I started writing this on the day Anne Kirkbride died. When a few of the tabloids suggested that she was to retire from Coronation Street, I like other Corrie bloggers, started thinking about her impact on Coronation Street and television as a whole, and to ponder life without Deirdre.
If only the big news last week was that she had retired. Still, I've started so I'll finish. Here's what I cobbled together...with a couple of personal memories to finish with.
They are a dying breed. That truly legendary type of soap star that comedians impersonate, fancy dress costumes are based upon, and for whom the nation goes into mourning after their inevitable TV demise. You know they've made it when they get a waxwork at Tussaud's and their own tv special: Goodbye Blanche, Goodbye Jack, Rita and Me...a celebration of both the actor and the character. Indeed Jack and Vera Duckworth mattered so much to the TV audience of Britain and beyond, that writers temporarily suspended reality, bringing Liz Dawn out of retirement and Vera back from the dead to collect her beloved Jack.
The superheroes of soap become the character they portray and whether on or off screen, Julie Goodyear is now Bet Lynch, Barbara Knox is Rita and June Brown from Eastenders is Dot Cotton - whether they like it or not. Just like to me, Julie Andrews will always be Mary Poppins - that's the character that stuck in my head, no matter what other roles she played later. Anne Kirkbride, in the same way, will forever be Deirdre Barlow.
The secret to becoming a soap superstar is in part down to the type of longevity and work ethic you see less and less of in continuing drama. Just when we see glimmers of a new soap superstar in the making, such as Becky McDonald, played by Katherine Kelly for example, bigger, brighter opportunities are sent their way and it must be difficult, however loyal to a soap, to resist new challenges. We live in a different world, with greater opportunity and increasing numbers of media outlets shining a spotlight on talent.
This is the very opposite of why our soap superstars are elevated to almost mythical status. They tend not to crave limelight outside of work. They are rarely seen at award ceremonies or on television chat shows. Soap superstars go to work to earn a living and once the wig is removed and the makeup is washed off, they are mortal again. Anne Kirkbride once commented in a rare interview that her work at Coronation Street was just a job, and that she hadn't wanted to be an actress at all. How ironic that she became one of television's most recognisable and loved faces.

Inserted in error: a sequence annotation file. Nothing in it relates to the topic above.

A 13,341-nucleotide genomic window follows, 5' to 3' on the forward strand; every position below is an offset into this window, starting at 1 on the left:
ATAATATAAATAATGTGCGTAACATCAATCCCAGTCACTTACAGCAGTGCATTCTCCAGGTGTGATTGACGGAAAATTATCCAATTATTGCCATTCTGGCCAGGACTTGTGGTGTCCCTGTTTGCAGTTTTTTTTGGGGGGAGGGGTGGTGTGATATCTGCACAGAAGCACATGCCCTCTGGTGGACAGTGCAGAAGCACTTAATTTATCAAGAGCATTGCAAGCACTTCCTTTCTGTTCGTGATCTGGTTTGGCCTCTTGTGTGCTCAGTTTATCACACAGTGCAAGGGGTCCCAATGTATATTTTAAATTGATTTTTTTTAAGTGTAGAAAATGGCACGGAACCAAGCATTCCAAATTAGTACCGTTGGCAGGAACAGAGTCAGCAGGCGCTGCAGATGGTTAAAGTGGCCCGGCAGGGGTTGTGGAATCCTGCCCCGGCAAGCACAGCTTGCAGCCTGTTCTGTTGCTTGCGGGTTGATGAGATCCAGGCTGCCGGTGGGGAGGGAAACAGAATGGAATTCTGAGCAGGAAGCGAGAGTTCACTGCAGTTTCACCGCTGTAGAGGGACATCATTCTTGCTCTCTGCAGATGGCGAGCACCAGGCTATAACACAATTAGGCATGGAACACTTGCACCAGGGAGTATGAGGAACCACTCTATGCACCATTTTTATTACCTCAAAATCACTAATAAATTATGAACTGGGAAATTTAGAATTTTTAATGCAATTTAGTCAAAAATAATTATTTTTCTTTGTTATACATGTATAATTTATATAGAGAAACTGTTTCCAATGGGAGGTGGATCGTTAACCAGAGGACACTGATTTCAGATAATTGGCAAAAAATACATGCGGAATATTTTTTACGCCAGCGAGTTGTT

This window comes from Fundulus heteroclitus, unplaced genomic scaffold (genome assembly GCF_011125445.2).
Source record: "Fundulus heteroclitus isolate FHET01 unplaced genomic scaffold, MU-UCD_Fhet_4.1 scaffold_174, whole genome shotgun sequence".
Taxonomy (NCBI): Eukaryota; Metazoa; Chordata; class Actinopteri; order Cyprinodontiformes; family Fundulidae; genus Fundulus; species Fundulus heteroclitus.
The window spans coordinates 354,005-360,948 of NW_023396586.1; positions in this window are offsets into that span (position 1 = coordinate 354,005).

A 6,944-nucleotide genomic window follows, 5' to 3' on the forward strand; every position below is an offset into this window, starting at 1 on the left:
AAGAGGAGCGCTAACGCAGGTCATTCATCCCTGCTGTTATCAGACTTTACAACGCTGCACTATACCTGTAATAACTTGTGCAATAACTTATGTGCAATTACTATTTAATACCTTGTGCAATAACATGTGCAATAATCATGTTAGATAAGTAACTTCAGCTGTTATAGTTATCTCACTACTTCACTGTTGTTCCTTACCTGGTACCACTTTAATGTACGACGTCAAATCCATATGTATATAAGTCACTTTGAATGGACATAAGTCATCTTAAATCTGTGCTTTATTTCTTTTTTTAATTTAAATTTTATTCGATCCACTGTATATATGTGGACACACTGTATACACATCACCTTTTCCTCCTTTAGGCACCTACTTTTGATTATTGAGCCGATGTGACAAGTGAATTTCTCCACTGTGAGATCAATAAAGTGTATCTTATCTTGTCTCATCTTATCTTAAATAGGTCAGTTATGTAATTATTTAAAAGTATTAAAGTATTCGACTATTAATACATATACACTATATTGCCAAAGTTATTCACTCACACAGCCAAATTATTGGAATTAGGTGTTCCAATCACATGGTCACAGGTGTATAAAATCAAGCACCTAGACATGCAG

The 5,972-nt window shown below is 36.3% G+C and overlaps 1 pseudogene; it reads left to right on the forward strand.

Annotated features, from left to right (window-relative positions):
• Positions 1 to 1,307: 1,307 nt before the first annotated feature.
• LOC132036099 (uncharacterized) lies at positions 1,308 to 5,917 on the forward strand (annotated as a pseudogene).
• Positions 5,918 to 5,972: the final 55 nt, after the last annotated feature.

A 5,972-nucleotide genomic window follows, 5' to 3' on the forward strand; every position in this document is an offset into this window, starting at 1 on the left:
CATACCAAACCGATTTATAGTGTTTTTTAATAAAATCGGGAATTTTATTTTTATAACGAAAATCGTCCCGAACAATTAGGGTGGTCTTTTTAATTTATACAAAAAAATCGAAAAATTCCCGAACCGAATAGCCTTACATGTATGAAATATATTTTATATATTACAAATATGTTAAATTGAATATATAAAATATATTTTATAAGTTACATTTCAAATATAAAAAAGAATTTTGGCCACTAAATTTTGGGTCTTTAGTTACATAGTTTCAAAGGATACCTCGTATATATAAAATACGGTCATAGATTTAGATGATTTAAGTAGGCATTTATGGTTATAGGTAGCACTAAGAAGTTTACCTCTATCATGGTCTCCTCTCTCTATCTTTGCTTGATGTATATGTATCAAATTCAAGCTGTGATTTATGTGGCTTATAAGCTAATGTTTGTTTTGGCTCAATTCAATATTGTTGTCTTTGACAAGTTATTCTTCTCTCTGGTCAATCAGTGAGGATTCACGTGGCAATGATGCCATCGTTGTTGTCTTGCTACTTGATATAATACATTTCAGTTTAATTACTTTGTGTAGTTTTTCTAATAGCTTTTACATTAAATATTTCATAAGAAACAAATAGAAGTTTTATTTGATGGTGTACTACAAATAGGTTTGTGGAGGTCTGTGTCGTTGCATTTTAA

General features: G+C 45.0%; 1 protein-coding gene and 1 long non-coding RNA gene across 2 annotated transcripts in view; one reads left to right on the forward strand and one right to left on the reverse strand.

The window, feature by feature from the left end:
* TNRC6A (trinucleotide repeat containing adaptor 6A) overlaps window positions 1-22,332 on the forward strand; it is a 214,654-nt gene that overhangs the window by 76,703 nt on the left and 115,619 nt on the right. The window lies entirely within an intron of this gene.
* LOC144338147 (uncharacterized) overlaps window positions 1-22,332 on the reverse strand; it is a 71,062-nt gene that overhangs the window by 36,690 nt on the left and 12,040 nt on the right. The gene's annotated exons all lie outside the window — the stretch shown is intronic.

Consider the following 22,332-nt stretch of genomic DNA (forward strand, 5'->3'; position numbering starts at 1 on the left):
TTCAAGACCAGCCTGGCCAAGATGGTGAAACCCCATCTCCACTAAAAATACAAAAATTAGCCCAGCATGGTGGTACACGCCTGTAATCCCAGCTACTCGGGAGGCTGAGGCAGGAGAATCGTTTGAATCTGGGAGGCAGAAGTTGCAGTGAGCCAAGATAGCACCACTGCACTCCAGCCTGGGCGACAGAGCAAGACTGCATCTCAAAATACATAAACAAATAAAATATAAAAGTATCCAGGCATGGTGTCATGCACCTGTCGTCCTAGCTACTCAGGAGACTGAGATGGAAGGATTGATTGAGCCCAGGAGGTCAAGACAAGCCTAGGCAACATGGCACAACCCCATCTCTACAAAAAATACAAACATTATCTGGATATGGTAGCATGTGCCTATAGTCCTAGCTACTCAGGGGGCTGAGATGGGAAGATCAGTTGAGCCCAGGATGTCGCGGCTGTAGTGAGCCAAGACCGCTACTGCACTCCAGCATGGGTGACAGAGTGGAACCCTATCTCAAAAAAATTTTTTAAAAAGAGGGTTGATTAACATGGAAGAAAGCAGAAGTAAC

It tends to be a woman's thing - this soap superstardom. Think of Pat Butcher, Elsie Tanner, Ena Sharples, Dot Cotton, Bet Lynch, maybe even Bianca Butcher and a handful of others. Corrie, probably more so than Eastenders, is based around and would be lost without strong, troubled and formidable women so it makes sense that the women become the real stars.
The future of soap doesn't necessarily depend on the new alumni of actors becoming superstars, but it certainly helps. Unique characters are Corrie's U.S.P. and it is funnier and generally more enjoyable when they stretch the boundaries a little with characters who are slightly cartoonish but with real world problems. The longevity is the key thing though. If a soap character is as familiar to you as a member of your family, chances are that you will root for that character and become invested in their storylines. We were certainly invested in Deirdre's, and Anne Kirkbride's death has hit us hard as viewers and fans.
We who write and read this blog didn't know Anne Kirkbride, but we loved her work and we will always love Deirdre. I was however lucky enough to meet her when I worked for Bev Callard, Anne's dear friend and familiar to us all as Liz McDonald. Anne would sometimes come in for a gossip with Bev. The two friends would sit in a quiet corner, have a good old laugh about who knows what, smoking away as if in one of those famous scenes from Corrie or the First Wives Club. Two soap superstars sitting in the corner giggling away, like any other pals having a laugh. This was one of the first memories that came into my mind when Anne passed away.
My only other personal memory of Anne, although she wasn't directly involved, was when I was in a car with former Corrie writer Daran Little on our way to Blackpool for a day out (to Tussaud's incidentally). We set off on our way down the motorway. Daran was driving and his phone rang so he asked me to answer it. I said hello, and a familiar voice came back: 'Hello Annie?' sounding slightly confused. I know Anne had quite a deep sounding voice but I'm slightly less raspy shall we say. The person on the other end of the phone was Bill Roache and god knows how, but he'd called Daran by mistake expecting to speak to Anne. I had a brief but memorable chat with Bill, who I'd never met and haven't since, and after making it clear that I wasn't Anne, and that I didn't look anything like her, I presume he hung up and went to find his glasses to get the right number. I was then left with the unusual but amazing right to boast that for a split second, Ken thought I was Deirdre.
I of course took it as a compliment...
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